Before 2016 gets too far along, I want to look back on 2015 and the hits (those things I am proud of) from last year, the misses (those things I am not so proud of), and those targets for 2016 (what I am looking forward to). I’m not one for resolutions, but that doesn’t stop me from getting caught up in the moment of the new year. And, if I am being completely honest this happens to be my least favorite time of the year. In fact, I frequently refer to it as “the doldrums”; the weather is cold, the days are short, and unlike November and December you don’t have any holidays to look forward to. Add on to this the fact that it is the first of the year so people are back from their holiday vacations and are hammering out performance reviews and dealing with all those “little things” aka personnel issues they didn’t want to deal with the month of December. So, no I do not look forward to January at all.
So, with that being said, I like to take a few moments and reflect on those things that went well this past year:
First off, I genuinely made good use of my available vacation time this past year. That’s not to say I went to Hawaii or backpacked through the Peruvian Rainforest. What I did differently this time was I allowed myself to be off and I truly came back renewed. I don’t think I ever turned my phone completely off, but what I did do was turn off all work-related notifications and gave myself permission to not check in and the crazy part is that the place was still standing when I got back.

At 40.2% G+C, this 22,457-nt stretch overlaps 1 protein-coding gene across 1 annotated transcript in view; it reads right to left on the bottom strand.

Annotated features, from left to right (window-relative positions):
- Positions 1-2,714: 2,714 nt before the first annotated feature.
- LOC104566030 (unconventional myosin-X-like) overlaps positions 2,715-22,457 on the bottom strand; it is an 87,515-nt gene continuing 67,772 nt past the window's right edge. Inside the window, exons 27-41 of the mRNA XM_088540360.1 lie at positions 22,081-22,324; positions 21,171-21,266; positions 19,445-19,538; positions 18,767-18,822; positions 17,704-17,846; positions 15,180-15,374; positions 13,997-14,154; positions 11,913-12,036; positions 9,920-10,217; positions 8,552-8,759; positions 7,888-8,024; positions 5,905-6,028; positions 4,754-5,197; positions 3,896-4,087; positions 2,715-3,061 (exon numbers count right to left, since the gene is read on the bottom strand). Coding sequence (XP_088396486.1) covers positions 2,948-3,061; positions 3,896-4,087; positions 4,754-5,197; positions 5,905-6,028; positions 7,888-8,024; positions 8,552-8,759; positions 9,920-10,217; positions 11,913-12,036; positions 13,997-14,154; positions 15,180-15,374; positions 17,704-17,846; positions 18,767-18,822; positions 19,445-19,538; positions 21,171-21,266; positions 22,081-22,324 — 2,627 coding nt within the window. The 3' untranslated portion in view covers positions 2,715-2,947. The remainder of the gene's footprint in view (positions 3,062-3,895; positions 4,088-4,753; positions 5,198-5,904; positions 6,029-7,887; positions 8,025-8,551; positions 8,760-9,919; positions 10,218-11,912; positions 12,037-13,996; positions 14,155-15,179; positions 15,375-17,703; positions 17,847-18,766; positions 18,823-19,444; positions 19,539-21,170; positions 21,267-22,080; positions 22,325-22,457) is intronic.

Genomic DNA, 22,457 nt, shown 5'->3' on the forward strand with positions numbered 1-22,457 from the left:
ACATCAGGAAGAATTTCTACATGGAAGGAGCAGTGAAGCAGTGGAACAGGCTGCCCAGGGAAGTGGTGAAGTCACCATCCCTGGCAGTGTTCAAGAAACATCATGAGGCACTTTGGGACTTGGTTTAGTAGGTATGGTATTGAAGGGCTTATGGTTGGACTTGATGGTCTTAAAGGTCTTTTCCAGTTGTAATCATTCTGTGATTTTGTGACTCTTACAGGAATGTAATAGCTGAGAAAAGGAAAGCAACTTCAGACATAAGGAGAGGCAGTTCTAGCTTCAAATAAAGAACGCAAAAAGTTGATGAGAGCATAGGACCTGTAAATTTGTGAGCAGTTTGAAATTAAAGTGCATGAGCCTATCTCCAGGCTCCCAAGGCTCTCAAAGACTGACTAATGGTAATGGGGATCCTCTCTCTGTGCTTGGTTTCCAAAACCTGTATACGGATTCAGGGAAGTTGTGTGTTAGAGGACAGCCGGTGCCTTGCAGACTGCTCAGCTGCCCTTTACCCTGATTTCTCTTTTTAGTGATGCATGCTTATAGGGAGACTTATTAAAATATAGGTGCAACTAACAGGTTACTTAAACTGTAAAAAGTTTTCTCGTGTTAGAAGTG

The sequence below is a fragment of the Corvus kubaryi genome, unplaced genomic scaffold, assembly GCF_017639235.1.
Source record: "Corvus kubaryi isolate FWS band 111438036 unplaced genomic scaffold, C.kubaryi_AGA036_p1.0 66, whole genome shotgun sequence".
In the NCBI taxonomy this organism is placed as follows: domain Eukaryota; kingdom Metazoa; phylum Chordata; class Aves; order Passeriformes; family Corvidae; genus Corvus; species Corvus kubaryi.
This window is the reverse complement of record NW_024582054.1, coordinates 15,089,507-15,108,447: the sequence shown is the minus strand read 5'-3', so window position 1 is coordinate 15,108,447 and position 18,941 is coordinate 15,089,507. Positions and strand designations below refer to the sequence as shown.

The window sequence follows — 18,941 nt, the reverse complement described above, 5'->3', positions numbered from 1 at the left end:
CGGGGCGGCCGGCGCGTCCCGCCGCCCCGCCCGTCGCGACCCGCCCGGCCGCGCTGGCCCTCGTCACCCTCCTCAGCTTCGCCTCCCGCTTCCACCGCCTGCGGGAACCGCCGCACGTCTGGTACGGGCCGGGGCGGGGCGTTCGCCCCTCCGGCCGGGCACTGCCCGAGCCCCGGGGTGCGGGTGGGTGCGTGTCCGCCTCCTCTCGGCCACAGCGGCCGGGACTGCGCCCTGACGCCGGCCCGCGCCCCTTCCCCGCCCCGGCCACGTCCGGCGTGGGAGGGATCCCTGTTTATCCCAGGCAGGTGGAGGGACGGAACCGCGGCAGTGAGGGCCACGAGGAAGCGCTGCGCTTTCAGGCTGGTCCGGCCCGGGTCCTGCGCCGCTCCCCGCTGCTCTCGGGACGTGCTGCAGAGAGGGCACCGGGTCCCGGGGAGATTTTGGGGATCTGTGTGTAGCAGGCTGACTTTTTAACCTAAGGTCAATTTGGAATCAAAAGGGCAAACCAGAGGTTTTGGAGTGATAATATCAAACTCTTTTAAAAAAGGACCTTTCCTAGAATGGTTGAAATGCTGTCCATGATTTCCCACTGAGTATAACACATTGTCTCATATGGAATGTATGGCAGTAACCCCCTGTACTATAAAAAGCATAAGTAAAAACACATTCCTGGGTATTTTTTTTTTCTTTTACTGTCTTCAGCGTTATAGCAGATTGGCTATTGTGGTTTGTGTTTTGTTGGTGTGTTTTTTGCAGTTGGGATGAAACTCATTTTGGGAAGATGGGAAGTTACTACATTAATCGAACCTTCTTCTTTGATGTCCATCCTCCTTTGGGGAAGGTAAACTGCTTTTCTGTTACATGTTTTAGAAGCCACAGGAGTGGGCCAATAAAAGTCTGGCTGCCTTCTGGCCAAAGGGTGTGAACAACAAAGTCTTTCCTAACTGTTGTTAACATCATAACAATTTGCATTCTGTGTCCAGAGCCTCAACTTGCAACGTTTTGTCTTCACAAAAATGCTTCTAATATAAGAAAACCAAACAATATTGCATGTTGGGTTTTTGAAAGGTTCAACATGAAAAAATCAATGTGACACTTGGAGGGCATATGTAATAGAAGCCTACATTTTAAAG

This past year I didn’t just enjoy my time off, I made better use of my time. About half-way through the year I revisited David Allen’s Getting Things Done, which I have probably read at least three times before, and just as the times before I gleaned some new nuggets and gained some additional inspiration. One thing it prompted me to do was a brain dump – that is to get everything out of my head and into a “system.” This is not to say that I achieved mastery – there were definitely times when I fell face first off the wagon – but I definitely saw an improvement on what I was able to accomplish and the peace of mind that comes from not having all that stuff sloshing around in my head.
Next up, as part of my time management revival, I made a recurring reminder to read one professional article or blog every day – not just business days, but every day. Did I knock this out every day? I wish I could say yes, but it definitely made me more cognizant of keeping up with things in my industry and profession.